Colin Powell: America’s Promise AllianceBy Jill Anderson
It was a question from a 10-year-old boy on a visit to a Boys and Girls Club almost 20 years ago that ignited Retired General Colin Powell’s passion for education and children.
“General, do you think you would have made it if your parents hadn’t cared if you were dead or alive?” the boy asked Powell.
To this day, it is a question he hasn’t stopped thinking about, he told a packed audience at an Askwith Forum last week. Powell responded to the question by encouraging the boy to use the resources around him, and told him that there were people that could help him. “There are people to hold your hand,” he recalled telling the boy.
“[Because of] that experience I knew I had to get more involved,” Powell said. “If we have kids [feeling] like this, it is something worth getting involved in.”
While some may find it unusual for Powell to speak on education, he said he felt certified on the topic, arguing that he ran the largest school system in America and the world – the U.S. Armed Forces. He has also raised three children, which, he said, “was harder than [leading] thousands of soldiers.”
At the base of Powell’s education work is his involvement in America’s Promise Alliance, an organization for which he was the founding chairperson and is currently chaired by his wife Alma Powell. America’s Promise, founded in 1997, is a cross-sector partnership of 400-plus national organizations representing nonprofit groups, businesses, communities, educators, and policymakers dedicated to improving the lives of children and youth.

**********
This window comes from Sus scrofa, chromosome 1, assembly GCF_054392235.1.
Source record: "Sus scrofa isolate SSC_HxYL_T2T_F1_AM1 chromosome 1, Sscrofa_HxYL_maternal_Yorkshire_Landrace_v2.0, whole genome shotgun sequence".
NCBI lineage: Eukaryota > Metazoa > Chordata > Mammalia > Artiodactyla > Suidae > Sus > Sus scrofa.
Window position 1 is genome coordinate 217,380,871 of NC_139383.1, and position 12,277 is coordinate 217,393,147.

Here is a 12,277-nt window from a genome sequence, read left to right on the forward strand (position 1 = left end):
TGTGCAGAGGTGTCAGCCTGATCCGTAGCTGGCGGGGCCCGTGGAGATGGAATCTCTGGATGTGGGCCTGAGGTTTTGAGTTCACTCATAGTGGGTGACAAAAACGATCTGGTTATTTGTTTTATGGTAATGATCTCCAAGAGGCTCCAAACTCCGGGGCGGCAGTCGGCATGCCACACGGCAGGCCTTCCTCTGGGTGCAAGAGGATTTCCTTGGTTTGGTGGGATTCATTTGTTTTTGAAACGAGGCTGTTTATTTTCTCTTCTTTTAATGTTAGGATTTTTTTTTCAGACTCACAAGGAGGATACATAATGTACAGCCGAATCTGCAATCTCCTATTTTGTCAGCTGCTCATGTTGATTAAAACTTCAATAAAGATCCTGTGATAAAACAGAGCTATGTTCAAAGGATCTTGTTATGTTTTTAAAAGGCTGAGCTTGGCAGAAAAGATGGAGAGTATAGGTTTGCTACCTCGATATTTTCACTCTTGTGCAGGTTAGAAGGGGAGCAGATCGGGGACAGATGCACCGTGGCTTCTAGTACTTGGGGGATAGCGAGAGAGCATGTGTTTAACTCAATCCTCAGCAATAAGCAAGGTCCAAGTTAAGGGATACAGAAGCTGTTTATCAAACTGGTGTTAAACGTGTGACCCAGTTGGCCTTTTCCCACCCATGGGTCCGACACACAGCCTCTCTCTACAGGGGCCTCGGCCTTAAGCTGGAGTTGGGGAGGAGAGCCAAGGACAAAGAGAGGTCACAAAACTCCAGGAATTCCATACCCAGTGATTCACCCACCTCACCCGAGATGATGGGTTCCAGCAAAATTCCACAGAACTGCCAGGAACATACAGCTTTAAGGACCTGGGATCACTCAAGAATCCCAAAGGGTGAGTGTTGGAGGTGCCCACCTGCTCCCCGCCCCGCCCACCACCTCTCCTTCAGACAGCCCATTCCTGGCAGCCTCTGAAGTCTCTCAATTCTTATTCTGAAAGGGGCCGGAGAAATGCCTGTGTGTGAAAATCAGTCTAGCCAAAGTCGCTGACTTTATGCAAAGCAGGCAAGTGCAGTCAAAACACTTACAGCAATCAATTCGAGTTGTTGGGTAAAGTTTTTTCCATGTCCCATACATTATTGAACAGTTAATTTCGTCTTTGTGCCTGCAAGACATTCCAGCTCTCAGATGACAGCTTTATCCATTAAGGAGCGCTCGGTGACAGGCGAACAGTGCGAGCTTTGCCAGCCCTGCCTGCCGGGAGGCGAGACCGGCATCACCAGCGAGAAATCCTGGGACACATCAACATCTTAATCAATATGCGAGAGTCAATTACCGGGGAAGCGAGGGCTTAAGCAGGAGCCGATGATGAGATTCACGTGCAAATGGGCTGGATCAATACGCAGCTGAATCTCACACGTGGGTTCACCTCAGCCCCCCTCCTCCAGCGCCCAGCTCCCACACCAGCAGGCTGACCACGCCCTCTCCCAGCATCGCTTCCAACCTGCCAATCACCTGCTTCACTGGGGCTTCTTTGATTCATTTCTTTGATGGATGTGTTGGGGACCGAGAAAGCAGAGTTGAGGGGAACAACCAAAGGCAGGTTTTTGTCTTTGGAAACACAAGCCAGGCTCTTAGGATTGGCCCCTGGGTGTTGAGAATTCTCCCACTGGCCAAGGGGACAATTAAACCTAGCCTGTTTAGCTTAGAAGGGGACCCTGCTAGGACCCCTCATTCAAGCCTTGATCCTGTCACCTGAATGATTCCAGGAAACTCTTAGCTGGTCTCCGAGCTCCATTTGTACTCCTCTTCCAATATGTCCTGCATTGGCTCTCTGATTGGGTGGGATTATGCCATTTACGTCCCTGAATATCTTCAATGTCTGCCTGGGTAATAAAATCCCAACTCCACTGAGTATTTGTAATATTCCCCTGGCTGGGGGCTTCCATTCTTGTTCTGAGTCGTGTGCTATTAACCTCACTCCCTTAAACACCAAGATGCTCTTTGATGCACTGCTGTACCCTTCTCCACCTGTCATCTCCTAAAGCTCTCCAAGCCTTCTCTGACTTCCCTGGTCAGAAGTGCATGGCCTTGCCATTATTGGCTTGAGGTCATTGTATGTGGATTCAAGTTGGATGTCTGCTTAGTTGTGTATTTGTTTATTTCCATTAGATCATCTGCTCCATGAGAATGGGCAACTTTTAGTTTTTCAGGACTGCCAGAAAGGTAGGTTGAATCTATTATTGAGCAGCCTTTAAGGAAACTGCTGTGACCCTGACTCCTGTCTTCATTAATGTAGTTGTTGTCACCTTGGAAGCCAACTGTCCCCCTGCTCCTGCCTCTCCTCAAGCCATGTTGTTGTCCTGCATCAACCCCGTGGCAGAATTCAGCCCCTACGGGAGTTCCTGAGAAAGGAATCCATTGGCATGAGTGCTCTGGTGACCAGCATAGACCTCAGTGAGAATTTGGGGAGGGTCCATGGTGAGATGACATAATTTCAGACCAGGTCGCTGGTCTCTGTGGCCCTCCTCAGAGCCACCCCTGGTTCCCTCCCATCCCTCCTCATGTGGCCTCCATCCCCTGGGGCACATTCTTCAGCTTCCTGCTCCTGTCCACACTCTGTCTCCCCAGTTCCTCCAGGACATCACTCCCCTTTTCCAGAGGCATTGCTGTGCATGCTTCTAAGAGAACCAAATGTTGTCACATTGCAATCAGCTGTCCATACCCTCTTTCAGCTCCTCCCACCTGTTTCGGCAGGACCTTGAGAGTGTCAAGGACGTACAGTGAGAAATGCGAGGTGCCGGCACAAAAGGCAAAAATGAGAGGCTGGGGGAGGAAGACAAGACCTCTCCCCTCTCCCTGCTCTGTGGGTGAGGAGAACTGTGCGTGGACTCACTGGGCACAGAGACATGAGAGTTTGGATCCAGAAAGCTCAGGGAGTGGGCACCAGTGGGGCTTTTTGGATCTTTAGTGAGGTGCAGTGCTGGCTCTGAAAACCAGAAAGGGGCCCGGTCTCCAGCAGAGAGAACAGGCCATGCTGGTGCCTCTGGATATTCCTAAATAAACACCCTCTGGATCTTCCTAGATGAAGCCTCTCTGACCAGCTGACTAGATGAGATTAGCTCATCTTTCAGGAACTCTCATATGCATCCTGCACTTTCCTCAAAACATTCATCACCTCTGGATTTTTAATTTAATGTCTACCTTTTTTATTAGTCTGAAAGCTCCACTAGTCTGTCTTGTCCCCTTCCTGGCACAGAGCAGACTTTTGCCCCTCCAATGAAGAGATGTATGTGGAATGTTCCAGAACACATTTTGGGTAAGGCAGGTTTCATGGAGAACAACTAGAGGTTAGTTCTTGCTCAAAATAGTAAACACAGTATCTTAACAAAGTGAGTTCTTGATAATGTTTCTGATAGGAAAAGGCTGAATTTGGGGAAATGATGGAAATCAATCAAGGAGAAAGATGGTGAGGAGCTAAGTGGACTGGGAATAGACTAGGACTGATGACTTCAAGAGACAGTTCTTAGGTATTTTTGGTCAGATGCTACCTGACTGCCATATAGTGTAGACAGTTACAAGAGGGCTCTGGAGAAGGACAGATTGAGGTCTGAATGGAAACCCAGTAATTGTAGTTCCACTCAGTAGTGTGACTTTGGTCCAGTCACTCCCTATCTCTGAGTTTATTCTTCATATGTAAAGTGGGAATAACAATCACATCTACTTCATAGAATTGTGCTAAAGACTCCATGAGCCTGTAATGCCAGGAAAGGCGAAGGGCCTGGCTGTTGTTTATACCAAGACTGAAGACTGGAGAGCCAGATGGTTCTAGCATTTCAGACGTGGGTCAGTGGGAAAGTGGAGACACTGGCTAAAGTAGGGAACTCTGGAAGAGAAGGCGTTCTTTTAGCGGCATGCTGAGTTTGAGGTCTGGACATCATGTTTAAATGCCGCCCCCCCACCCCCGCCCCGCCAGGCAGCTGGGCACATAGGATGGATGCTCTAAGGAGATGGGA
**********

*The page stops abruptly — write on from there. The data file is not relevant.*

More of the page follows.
Powell explained that the idea for America’s Promise grew out of a presidential summit on America’s future with the idea that there are five things kids need to have in life: responsible, caring adults in their lives; safe places to learn and grow; healthy starts in life; a marketable skill; and an opportunity to serve their community.
In 2010, America’s Promise Alliance launched Grad Nation, a growing movement of dedicated individuals, organizations, and communities working together to end the dropout crisis. Schools are becoming “drop out factories,” Powell said. This causes problems throughout American society on every level, including in the armed forces to which many American kids can not apply because they lack high school diplomas. The goal of Grad Nation is to raise the national high school graduation rate to 90 percent by 2020.
“Education begins the moment you are in your mom’s arms,” Powell said. Without a loving adult to help teach a child about colors, numbers, tying shoelaces, and time, children enter school without a readiness to learn, he said. “The challenge you all have as professional educators is to convince everyone in the world that it isn’t just schools [that educate], but that learning starts in early moments in life.”
When asked what it takes to inspire a child, Powell said that it’s important for adults to not just talk at children but to watch them and set good examples in life. “If a child sees love, warmth, and kindness in the family, they will identify that as good,” he said. “I guarantee that child will take that path.”